Topic - Robert Edwards

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  • This Wednesday, Feb. 26, 2014 photo shows a Lindenhurst, N.Y., home where police say a 21-year-old and a teenage girl described as a runaway were held against their will and forced to work as prostitutes. Police raided the home on Tuesday, Feb. 25, 2014 and charged Andy Gayot, 35, with numerous crimes related to the alleged scheme. (AP Photo/Frank Eltman)

    NY police: Man held 2 women captive for months

    A 21-year-old woman and a teenage girl described as a runaway were forced to work as prostitutes and prevented from leaving a suburban New York home - one allegedly for more than a year - before authorities rescued them and arrested the man suspected of keeping them captive, police said Wednesday.

  • Citation excerpts for 2010 Nobel medicine prize

    Excerpts from the citation awarding the 2010 Nobel Prize in physiology or medicine to Robert Edwards for the development of human in vitro fertilization, or IVF, therapy.

  • In this July 12, 2008 photo British physiologist Robert Edwards, left, attends the 30th anniversary of the world's first "test tube" fertilization baby Louise Joy Brown, right, holding her son Cameron. At centre left is her mother, Lesley Brown, at the Bourn Hall, in Bourn, England. A British scientist who developed test tube fertilization and gave thousands of infertile couples the chance to have children, has received the 2010 Nobel Prize in medicine, it was announced on Monday, Oct. 4, 2010. Starting in the 1950's, Robert Edwards and Patrick Steptoe developed the so-called IVF technology where egg cells are fertilized by sperm outside the body. Steptoe died in 1988. (AP Photo/Chris Radburn, PA)

    Test-tube baby pioneer Edwards wins medicine Nobel

    Robert Edwards of Britain won the 2010 Nobel Prize in medicine on Monday for developing in-vitro fertilization, a breakthrough that ignited heated controversy in the 1970s but has helped millions of infertile couples since then have children.

  • In this July 12, 2008 photo British physiologist Robert Edwards, left, attends the 30th anniversary of the world's first "test tube" fertilization baby Louise Joy Brown, right, holding her son Cameron. At centre left is her mother, Lesley Brown, at the Bourn Hall, in Bourn, England. A British scientist who developed test tube fertilization and gave thousands of infertile couples the chance to have children, has received the 2010 Nobel Prize in medicine, it was announced on Monday, Oct. 4, 2010. Starting in the 1950's, Robert Edwards and Patrick Steptoe developed the so-called IVF technology where egg cells are fertilized by sperm outside the body. Steptoe died in 1988. (AP Photo/Chris Radburn, PA)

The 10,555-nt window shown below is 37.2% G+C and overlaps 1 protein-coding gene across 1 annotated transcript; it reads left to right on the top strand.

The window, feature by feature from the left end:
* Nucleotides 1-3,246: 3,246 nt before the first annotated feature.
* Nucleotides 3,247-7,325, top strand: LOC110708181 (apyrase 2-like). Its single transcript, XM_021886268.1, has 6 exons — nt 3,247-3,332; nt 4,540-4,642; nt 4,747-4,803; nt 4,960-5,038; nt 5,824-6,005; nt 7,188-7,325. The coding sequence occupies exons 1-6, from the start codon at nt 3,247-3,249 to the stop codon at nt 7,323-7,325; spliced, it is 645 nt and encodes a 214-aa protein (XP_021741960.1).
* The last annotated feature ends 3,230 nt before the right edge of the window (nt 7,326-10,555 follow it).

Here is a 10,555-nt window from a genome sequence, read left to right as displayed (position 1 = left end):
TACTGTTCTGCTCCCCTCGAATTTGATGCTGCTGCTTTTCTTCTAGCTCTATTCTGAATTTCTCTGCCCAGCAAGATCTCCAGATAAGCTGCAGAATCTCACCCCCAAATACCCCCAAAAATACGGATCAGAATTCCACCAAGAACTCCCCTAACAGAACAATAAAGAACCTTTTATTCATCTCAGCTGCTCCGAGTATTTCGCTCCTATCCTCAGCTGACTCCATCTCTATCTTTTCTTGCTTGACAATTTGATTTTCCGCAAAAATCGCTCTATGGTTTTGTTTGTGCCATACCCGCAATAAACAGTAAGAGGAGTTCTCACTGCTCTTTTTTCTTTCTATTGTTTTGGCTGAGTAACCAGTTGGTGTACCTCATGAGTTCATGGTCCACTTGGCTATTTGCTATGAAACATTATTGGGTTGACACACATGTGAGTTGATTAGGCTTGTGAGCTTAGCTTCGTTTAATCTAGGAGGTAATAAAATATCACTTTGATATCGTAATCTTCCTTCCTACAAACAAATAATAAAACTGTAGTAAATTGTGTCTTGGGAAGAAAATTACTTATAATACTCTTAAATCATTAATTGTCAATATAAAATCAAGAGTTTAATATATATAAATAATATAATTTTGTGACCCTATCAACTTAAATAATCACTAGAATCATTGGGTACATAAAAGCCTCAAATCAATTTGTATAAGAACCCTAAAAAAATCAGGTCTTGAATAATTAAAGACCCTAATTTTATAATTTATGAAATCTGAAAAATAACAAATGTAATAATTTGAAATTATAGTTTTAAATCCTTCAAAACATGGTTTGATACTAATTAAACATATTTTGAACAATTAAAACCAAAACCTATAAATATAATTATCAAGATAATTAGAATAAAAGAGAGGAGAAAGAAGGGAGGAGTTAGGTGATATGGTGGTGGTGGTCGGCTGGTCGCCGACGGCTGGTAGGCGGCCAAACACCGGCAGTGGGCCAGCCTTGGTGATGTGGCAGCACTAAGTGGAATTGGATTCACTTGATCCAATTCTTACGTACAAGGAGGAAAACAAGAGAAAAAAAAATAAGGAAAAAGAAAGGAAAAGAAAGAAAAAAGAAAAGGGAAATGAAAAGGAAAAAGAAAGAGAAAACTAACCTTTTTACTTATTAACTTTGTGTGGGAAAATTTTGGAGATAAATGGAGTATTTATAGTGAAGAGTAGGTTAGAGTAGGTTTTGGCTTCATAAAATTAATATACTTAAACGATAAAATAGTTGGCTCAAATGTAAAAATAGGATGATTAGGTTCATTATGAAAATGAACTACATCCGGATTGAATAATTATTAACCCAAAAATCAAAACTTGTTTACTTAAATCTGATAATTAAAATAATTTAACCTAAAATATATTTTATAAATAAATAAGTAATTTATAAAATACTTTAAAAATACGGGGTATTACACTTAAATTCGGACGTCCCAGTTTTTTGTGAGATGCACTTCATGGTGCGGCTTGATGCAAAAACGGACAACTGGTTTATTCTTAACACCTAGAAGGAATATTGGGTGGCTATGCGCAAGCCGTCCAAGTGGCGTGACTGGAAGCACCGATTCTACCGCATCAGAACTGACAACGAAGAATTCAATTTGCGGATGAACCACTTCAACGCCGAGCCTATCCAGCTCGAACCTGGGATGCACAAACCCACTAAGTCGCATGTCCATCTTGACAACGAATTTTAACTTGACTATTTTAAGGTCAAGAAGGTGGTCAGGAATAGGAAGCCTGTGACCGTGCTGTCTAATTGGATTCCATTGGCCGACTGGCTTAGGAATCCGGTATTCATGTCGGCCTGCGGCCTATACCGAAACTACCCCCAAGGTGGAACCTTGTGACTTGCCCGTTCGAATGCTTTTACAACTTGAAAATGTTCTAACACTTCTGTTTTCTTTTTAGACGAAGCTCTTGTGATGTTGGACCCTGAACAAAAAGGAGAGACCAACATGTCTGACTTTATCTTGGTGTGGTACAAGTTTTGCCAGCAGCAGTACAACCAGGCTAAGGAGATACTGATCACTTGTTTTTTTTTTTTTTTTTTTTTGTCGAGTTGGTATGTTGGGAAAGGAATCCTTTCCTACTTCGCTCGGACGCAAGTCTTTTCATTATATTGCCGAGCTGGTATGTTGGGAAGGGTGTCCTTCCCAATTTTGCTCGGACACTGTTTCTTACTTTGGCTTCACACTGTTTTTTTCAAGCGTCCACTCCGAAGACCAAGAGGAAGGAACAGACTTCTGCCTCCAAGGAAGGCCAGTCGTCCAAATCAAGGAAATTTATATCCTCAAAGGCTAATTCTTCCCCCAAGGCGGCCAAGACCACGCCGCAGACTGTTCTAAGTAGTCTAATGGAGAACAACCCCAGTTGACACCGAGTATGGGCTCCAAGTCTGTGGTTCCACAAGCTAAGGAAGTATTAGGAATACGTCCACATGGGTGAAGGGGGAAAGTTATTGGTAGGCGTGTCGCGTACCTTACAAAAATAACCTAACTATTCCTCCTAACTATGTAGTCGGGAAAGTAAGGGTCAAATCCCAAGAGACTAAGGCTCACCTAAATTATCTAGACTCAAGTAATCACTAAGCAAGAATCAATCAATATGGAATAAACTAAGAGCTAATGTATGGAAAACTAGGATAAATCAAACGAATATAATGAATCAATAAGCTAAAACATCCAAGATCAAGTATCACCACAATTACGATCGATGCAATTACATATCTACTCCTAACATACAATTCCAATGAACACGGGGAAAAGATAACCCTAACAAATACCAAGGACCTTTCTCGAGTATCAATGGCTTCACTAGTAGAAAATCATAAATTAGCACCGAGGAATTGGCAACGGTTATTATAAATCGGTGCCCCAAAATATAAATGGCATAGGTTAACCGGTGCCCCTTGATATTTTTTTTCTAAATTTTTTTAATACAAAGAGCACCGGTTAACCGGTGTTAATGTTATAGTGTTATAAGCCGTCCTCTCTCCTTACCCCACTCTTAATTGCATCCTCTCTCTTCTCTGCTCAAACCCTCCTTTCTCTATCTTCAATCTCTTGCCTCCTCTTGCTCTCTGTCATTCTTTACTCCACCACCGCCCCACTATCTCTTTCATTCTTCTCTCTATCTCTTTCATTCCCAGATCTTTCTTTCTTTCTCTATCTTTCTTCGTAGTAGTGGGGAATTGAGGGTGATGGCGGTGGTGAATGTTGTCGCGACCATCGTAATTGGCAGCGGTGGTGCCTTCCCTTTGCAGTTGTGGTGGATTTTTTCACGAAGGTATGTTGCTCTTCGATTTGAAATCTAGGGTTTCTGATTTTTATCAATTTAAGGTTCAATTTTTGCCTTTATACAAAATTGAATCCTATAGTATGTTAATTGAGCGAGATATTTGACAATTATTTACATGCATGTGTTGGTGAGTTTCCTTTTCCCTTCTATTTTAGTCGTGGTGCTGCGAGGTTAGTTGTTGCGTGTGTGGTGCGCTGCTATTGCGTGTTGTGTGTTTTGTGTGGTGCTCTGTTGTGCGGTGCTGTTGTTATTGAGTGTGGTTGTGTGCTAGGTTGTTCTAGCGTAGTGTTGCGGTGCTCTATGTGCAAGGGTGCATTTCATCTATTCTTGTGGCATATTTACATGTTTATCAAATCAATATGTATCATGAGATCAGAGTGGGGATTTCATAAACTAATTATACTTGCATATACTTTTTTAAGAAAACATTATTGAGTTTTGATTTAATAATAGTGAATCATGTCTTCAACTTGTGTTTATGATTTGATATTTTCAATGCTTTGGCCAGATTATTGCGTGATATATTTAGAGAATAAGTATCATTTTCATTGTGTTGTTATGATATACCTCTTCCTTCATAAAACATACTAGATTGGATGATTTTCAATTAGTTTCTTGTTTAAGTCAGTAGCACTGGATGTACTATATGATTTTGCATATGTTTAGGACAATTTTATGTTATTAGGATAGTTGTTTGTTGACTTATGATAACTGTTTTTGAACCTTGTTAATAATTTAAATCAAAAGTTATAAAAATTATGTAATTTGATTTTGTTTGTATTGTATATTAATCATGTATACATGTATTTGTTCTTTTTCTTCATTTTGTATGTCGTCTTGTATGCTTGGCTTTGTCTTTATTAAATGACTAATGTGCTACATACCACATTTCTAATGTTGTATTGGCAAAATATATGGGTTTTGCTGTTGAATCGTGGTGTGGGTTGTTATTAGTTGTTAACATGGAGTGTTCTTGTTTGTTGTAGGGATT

In-vitro UK pioneer Edwards wins medicine Nobel

    Robert Edwards of Britain won the 2010 Nobel Prize in medicine on Monday for developing in vitro fertilization, a breakthrough that has helped millions of infertile couples have children but also ignited an enduring controversy with religious groups.

  • FILE- British Professor Robert Edwards, in this file photo dated Thursday, May. 19, 2005, whose pioneering work led to the birth of the world's first 'test tube baby', seen in London, England. Test-tube baby pioneer Robert Edwards of Britain has won the 2010 Nobel Prize in medicine it is announced Monday Oct. 4, 2010. (AP Photo/Matt Dunham)

    IVF pioneer Edwards wins Nobel medicine prize

    Robert Edwards of Britain won the 2010 Nobel Prize in medicine on Monday for the development of in-vitro fertilization, a breakthrough that has helped millions of infertile couples to have children.

  • ** FILE ** Robert Edwards of Great Britain has won the 2010 Nobel Prize in physiology or medicine. (AP Photo/Matt Dunham)

    Vatican official: Nobel to IVF pioneer raises questions

    The Vatican's top bioethics official said Robert Edwards, who received the Nobel Prize in medicine Monday for developing in-vitro fertilization, opened "a new and important chapter in the field of human reproduction" but is also responsible for the destruction of embryos and the creation of a "market" in donor eggs.

  • Nobel Prize given for test tube baby research

    The Nobel Prize in medicine went to a man whose work led to the first test tube baby, an achievement that helped bring 4 million infants into the world and raised challenging new questions about human reproduction.

  • Robert Edwards, the British pioneer of IVF treatment, sits with two of his 'test-tube-babies', Sophie and Jack Emery who celebrate their second birthday in London in this file photo dated Monday July 20, 1998. Dr. Edwards of Britain has won the 2010 Nobel Prize in medicine, it was announced Monday Oct. 4, 2010. (AP Photo/Alastair Grant, File)

    Test-tube baby pioneer Edwards wins Nobel for medicine

    Robert Edwards of Britain won the 2010 Nobel Prize in medicine on Monday for developing in-vitro fertilization, a breakthrough that ignited heated controversy in the 1970s but has helped millions of infertile couples since then have children.

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